Picture it. The Nile River serenely floats through the middle of Cairo. Sitting in the middle of the Nile is an island called Zamalek. It is the home of small embassies, short lanes with four-story buildings and many small restaurants—including the best schwarma stand ever. Along with the gelato shop and an amazing Italian joint, there are also small shops, bakeries, produce stands and tea shops.
In short, it is a corner of the world where neighbors know each other and you quickly befriend the nearest bakery owner. Beautiful and not at all what you normally see in pictures of Cairo, Egypt. My flat on Hasan Assam overlooked the backyard of the Spanish Embassy where they threw some swanky parties. We’d watch them from the balcony.
It also happened to be home to an unforgettable moment between me and a cockroach the size of a small dog. But, I’ll get to that in just a few moments.
Within two weeks of arriving in Cairo, my flat mates and I arranged for a weekly delivery of toilet paper and water—you know, the essentials. They deliver anything you want in Cairo. The gelato shop down the alley from my flat would even bring over a cone of the most delicious hazelnut gelato when we had the craving. The lack of delivery of such important items in the U.S. is quite disappointing.
Ice cream and toilet paper aside, each of us in the flat would shop every few days for the items we wanted. And shopping in Cairo was different from the massive buildings in the U.S. where everything you might need, or not, is under one roof.
I had a normal bakery where I would get these delicious loaves of bread baked freshly each morning. There was a produce stand two blocks over where I got my eggplant and cucumber. There was a very small corner store with feta cheese, milk, cookies and other items you might need. There was also a butcher stand, but I didn’t visit it very often. I wasn’t one for watching my chicken butchered right in front of me.
Breakfast each morning, in my flat, was a small roll of bread with feta cheese and sliced cucumber. And on more than one occasion, you would find three of us in the small kitchen scorching the skin of a beautiful eggplant to make homemade babganoush.
Now, the cockroach story.
Within two months, weekly shopping was no big deal. Just part of a normal routine. But, when I started I was very aware of my otherness. My Western clothes. My Western attitude. And it drew the attention of the neighborhood residents.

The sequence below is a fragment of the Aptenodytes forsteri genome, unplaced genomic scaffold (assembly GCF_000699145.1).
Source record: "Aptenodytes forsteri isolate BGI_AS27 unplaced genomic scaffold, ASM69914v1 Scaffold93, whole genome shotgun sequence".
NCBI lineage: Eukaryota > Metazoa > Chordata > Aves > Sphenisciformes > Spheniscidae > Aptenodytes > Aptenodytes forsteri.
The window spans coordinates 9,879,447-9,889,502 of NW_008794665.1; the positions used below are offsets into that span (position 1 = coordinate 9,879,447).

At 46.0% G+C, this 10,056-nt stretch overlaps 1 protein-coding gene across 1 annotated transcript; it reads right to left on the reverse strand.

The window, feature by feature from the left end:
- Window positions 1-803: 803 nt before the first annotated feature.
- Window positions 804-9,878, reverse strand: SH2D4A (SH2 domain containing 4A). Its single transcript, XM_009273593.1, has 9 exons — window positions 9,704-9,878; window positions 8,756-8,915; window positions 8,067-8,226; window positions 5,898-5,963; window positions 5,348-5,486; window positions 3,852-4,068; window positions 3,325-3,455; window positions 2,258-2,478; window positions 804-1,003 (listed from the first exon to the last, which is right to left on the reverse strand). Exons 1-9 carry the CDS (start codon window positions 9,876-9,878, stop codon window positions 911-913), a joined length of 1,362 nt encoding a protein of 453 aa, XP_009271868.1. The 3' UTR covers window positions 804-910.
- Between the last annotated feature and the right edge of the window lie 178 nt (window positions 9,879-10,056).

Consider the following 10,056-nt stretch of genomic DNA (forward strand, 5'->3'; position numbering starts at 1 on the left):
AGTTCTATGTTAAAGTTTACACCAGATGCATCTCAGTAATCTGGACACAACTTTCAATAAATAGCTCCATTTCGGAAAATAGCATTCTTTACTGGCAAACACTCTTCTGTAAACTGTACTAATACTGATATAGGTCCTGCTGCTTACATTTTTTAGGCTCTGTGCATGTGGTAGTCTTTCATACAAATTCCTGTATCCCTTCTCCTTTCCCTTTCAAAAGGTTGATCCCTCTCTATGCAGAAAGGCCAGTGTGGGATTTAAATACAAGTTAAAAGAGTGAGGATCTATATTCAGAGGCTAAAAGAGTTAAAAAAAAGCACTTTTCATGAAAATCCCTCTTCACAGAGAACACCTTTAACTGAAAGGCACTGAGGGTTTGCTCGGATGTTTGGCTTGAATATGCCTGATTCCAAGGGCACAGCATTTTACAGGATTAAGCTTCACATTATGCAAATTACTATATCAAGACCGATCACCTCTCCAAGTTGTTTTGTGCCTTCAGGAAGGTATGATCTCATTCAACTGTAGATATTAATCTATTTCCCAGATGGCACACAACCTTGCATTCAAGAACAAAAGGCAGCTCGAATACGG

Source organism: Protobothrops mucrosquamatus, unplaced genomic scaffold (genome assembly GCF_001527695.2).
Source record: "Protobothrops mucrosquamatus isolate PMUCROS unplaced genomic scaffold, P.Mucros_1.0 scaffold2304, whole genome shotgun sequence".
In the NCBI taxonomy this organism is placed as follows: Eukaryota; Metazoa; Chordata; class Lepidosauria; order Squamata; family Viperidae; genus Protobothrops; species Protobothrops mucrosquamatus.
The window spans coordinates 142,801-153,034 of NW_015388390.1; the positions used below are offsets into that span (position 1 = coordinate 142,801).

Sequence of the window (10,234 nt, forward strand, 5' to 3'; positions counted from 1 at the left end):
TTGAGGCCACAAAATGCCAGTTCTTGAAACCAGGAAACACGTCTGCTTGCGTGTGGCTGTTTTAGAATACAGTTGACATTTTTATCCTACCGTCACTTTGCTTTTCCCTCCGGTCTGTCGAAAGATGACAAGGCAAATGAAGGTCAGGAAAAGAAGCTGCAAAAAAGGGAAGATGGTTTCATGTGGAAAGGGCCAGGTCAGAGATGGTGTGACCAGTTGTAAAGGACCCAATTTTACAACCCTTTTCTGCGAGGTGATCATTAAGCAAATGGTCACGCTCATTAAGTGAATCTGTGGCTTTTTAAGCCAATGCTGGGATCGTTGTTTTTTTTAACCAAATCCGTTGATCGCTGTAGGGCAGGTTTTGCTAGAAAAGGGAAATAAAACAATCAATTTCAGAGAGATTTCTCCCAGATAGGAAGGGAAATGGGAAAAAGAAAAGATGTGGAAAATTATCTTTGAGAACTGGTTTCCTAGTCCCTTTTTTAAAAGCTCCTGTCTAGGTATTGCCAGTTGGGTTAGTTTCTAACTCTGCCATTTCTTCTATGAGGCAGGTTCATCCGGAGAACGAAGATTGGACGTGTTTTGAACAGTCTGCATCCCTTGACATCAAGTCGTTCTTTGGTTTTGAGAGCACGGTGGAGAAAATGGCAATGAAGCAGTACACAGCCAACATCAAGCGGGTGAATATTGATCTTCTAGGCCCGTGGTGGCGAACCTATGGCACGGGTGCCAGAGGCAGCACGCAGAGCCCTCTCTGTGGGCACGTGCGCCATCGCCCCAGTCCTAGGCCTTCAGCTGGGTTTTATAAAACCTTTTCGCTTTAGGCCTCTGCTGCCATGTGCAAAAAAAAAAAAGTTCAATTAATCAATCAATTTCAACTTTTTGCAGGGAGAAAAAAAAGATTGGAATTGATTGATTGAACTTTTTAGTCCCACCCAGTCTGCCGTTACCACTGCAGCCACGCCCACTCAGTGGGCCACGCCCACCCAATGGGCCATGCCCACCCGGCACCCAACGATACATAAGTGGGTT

One bright day, about ten in the morning, I was strolling alone up Ahmed Sabry where my normal shops were located. I had two loaves of bread fresh from the bakery in my bag. Men sat on crates in their flowing robes. You could hear the newscasts coming from the tea shop as cabs flew up the street. The songs of Amr Diab floated from stopped cars.
As I walked past a produce stand, on the way to my market for feta cheese, I noticed a very large cockroach sitting below a stand of cabbage. Now, I don’t know what went through that large bug’s tiny brain, but as I walked past in my khaki pants and spiffy black bowling shoes he shot out from the stand and up the leg of my pant.
Yes, he went up my pant leg. I’ll give you a minute to process that.
There I was in the middle of a busy Cairo street with many eyes on me and I knew instinctively that I couldn’t scream and flail. I also knew I couldn’t, you know, take off my pants in the road. There were laws and all.
I did the only thing I knew I could do. I threw my hand down on my thigh and took the chance that I might smoosh this large and very rude monster. The thought of where that giant monster might go if I missed propelled my arm down with a force I didn’t know I had in me.
Well, Isis or Osiris was looking down on me that day because I hit him. I hit him good.
Did the men at the produce stand see what happened? I didn’t stick around to find out. I walked with great speed home to my flat three blocks away. I then proceeded to scrub the skin from my thigh and burn my pants. Well, not really. I only had so many pairs of pants with me. But, they got the hot water rinse in our small washing machine.
The moral of the story? Don’t trust the cockroaches in Cairo.
I’d love to hear your stories of moments of panic while traveling. Have you ever had a run in with a rogue cockroach? Or maybe some other situation that seemed impossible?